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90% of United Auto Workers Dealers From Bally's and Caesars
in Atlantic City, New Jersey Casinos Authorize Strike

By Suzette Parmley, The Philadelphia InquirerMcClatchy-Tribune Regional News

Jul. 21, 2009--After two years of what they describe as a run-around over a contract with Harrah's Entertainment Inc., dealers at two of Atlantic City's biggest casinos have authorized a strike.

According to results of the weekend vote released by the United Auto Workers, which represents the casino employees, more than 90 percent of dealers at Bally's and dealers and slot technicians at Caesars endorsed a walkout.

With the vote, the workers join dealers at the Tropicana, who authorized a strike in January.

No date for a walkout has been set, and the UAW said yesterday that it would continue to try to resolve the issues without a strike.

"UAW members negotiate successfully with all kinds of employers, including casinos, and we know how to get the job done," UAW secretary-treasurer Elizabeth Bunn said. "The reason we haven't succeeded in Atlantic City is plain and simple: Management either won't come to the table, or they engage in stalling tactics once they get there."

The strike authorization is the latest salvo in an escalating war of words between the dealers and Harrah's Entertainment.

The company fired back yesterday, insisting it was ready to proceed with temporary replacement workers in the event of a strike at Caesars and/or Bally's.

"Despite the UAW's assurances to the dealers that they don't actually plan to call for a strike, we take their threats seriously," said J. Carlos Tolosa, president of Harrah's Entertainment's eastern division. "There are 14,000 employees in Atlantic City [who work for Harrah's casinos]. . . and we are not going to let the misguided tactics of the UAW interfere with our guests or the employees who are working hard to keep Atlantic City competitive this summer."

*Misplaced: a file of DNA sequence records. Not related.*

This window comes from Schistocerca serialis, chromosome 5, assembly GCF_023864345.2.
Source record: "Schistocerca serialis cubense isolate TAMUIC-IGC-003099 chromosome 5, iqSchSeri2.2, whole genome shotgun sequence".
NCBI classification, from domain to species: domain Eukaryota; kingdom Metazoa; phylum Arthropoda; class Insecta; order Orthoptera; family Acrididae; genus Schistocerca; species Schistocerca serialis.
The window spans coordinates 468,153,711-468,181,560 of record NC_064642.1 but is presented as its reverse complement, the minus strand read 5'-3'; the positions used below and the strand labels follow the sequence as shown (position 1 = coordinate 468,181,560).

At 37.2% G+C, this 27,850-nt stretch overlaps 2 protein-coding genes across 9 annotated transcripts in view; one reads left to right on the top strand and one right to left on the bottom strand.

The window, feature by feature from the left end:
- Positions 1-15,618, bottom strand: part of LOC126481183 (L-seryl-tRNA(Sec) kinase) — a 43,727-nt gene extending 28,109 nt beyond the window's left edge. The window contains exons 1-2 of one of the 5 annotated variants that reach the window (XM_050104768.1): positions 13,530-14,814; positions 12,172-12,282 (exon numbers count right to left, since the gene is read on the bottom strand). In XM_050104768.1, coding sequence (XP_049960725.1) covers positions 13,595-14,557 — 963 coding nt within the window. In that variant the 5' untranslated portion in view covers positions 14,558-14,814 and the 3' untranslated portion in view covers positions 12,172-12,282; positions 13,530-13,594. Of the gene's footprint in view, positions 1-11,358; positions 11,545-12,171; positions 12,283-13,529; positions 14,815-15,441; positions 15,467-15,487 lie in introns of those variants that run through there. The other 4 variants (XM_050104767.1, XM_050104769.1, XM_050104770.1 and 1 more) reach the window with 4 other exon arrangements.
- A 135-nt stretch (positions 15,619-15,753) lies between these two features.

Tolosa said the company would not replace any employee who reported to work as scheduled during a strike.

In 2007, dealers at both casinos voted to join the UAW, and the slot technicians at Caesars followed.

In March, the union launched a multimillion-dollar ad campaign on billboards, radio, and cable television and in newspapers with the tagline: "Everybody loses at Bally's and Caesars when workers get treated unfairly."

The ads criticize the compensation of Harrah's Entertainment chief executive officer and president Gary Loveman, who received $92.3 million in total compensation last year, including $89.1 million in stock options and a $2 million annual salary, as the company cut health and retirement benefits and hours for its dealers.

If a walkout occurs, it will be during the most challenging time in recent memory for Atlantic City's gambling industry, which saw revenue decrease last month by nearly 14 percent -- a stunning decline in the peak summer season for the resort.

The reeling economy and slots competition from Pennsylvania continue to batter the nation's No. 2 gambling market. Several hundred Atlantic City casino workers have been laid off this year.

Evelyn Rodriguez, 48, a 14-year dealer at Bally's, who appears in one of the ads, said Harrah's refusal to negotiate had nothing to do with the economy.

"The casinos are still going," she said yesterday. "At the same time, our job security, health benefits, and our 401(k) have been taken away from us. It's getting ridiculous."

Tolosa accused the UAW of "continuing to perpetuate lies and half-truths in an effort to advance their positions."

There are about 960 dealers at Bally's and 722 dealers and technicians at Caesars.


Contact staff writer Suzette Parmley at 215-854-2594 or


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